12. Susan-Lynn Johns says:

    Wow! What a great article, Ross. When I think of all the technical things that could have possibly gone wrong, I believe we were definitely under the watchful eye of Dionysus for most of the run. You were a joy to direct–as were the rest of the cast. I hope this marks a full return to the stage after too long an absence and I look forward to seeing you at auditions for Arsenic and Old Lace!

  13. Theater is a bonding experience in many ways. As you said, your cast mates have your back, and Mary also helped prompt me to remember a line when I was casting for one. I remember that first rehearsal & seeing my old friends/cast mates Judy & Mike, and looking forward to working with them again, but there was this new guy with a Scottish sounding name I hadn’t seen before as well as the fabulous Mary Hoadley and her husband Nate. I didn’t make the connection earlier, but my daughter Fiona McCrae, played the character July, opposite your Abby in last year’s production of Annie. You might remember I played a goofy laundry and radio guy in that show. I got to play the arch-villian Bill Sykes, in this year’s production of Oliver and I loved the boos too, but a (stage) villain’s work is never done. During Oliver, I was asked at the last minute to fill-in with a “small part” in “Wait Until Dark.” I didn’t even know what my part was when I turned up to that first rehearsal. It turned out to be another opportunity to play a bad-guy, but Carlino was able to get a few laughs at least! I enjoyed working with you Ross and hope we get an opportunity to do it again sometime.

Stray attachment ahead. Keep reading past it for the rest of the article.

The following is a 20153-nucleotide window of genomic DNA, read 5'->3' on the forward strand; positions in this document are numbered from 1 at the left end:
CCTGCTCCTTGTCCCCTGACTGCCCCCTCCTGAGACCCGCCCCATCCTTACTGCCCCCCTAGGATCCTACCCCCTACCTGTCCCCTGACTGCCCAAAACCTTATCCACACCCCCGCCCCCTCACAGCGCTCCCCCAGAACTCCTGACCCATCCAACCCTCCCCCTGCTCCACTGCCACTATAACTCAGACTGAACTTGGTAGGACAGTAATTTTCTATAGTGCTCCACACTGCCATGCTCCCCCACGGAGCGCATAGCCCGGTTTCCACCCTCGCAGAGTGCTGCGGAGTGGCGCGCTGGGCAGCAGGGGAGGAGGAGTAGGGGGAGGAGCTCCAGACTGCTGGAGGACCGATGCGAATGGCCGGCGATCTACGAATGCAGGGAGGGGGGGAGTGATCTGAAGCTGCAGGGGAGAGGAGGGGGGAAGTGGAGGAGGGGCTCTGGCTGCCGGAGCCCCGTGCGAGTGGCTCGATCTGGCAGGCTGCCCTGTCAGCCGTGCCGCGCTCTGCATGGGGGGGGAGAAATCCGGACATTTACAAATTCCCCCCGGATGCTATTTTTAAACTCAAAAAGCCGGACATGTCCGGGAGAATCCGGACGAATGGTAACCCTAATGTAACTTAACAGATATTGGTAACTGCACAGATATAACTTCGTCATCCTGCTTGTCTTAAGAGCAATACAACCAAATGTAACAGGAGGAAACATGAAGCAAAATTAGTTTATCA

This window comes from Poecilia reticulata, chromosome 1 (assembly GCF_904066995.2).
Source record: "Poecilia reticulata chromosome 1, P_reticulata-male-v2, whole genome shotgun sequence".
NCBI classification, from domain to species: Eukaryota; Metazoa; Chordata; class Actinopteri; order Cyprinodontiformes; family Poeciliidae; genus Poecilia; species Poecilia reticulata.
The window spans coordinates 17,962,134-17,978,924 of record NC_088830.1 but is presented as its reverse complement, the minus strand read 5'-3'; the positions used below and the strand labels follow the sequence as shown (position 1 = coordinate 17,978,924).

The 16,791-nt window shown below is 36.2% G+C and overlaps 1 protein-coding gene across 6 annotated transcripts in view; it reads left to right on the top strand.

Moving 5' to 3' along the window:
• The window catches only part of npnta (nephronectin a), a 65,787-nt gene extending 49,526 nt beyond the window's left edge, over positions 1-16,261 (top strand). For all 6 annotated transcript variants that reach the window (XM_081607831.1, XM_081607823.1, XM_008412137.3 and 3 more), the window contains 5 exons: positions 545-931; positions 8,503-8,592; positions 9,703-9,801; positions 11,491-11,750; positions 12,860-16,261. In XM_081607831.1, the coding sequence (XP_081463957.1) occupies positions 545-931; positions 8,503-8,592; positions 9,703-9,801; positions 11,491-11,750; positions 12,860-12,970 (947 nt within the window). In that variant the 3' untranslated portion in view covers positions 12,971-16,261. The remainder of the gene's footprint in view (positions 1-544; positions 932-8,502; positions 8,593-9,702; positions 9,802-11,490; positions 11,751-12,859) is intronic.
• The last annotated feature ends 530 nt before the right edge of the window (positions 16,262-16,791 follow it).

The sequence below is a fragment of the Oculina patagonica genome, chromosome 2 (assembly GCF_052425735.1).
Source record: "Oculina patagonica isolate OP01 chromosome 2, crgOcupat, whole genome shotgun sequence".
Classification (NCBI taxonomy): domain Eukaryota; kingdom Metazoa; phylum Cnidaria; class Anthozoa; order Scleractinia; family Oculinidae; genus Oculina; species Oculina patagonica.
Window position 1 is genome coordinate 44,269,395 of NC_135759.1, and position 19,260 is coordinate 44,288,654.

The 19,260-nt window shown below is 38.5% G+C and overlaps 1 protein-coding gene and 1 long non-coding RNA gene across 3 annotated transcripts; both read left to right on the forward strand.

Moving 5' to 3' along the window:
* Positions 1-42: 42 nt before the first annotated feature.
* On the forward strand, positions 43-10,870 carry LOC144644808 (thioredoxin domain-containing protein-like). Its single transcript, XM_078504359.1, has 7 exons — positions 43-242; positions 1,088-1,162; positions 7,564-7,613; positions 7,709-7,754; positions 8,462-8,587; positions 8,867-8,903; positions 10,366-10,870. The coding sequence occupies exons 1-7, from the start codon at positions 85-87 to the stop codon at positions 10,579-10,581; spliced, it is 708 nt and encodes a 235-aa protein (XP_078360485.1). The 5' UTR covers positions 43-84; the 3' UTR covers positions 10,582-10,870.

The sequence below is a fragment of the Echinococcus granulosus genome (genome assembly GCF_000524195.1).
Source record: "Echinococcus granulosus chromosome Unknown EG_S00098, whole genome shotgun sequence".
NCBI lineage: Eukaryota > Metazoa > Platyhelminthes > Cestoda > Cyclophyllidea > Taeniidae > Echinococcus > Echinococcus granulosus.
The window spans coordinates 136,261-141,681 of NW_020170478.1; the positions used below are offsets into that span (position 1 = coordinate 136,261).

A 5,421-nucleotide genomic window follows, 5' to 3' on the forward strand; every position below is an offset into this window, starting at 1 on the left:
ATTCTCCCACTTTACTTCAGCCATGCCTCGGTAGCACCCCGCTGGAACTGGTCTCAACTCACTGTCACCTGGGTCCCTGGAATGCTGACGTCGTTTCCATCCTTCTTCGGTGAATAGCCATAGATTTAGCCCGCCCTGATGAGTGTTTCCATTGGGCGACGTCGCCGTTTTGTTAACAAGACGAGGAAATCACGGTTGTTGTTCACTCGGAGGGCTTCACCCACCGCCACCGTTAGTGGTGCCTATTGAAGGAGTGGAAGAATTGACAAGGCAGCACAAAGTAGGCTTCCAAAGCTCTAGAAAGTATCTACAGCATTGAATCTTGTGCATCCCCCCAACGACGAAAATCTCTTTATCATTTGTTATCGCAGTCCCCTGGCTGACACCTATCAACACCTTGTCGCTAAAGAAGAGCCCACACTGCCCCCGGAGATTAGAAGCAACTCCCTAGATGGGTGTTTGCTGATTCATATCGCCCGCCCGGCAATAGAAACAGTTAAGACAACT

14. Letizia says:

    Thank goodness for Mary’s quick thinking- you must have been so surprised! I love your description of the camaraderie of the theatre life. And that hair cut is too cool for school!!

  15. I am happy to see this post. I’ve been waiting. Live theater is a razor’s edge, that’s for sure. The potential for humiliation is right there on the surface. But when it works, it WORKS. Re: Play Pals. Do you see how affairs develop so easily among actors? It’s no mystery why Hollywood marriages never last. The intimacies and options. What’s your next show? Ready for more?

    Sorry to hear the news. Be safe up there, pal.

    • rossmurray1 says:

      You’re partly the motivation for this post. I knew you’d be interest, and I appreciate the encouragement, Mark.

      And, yes, exactly! I was thinking the very thing.

      I feel for the family of the soldiers killed yesterday and in Quebec on Monday. We live in times of fanatics. Alas, some of the fanatics are in government who will use these events to worsen the situation.

    • rossmurray1 says:

      But thank you. The country needs a hug and U.S. was there.

      • Well, it’s all over the news here, just so you know. It’s all they’re talking about.

        …will use these events to worsen the situation.

        Taking a page from our politicians, I see. Your second tragedy in as many days.

  16. List of X says:

    I didn’t think you look like a Vulcan in that photo. I thought you looked like Jim Carrey. I don’t know if you consider that a compliment or not, but in some of his roles he also gave out the vibe of a creepy guy who needs ammonia thrown in his face.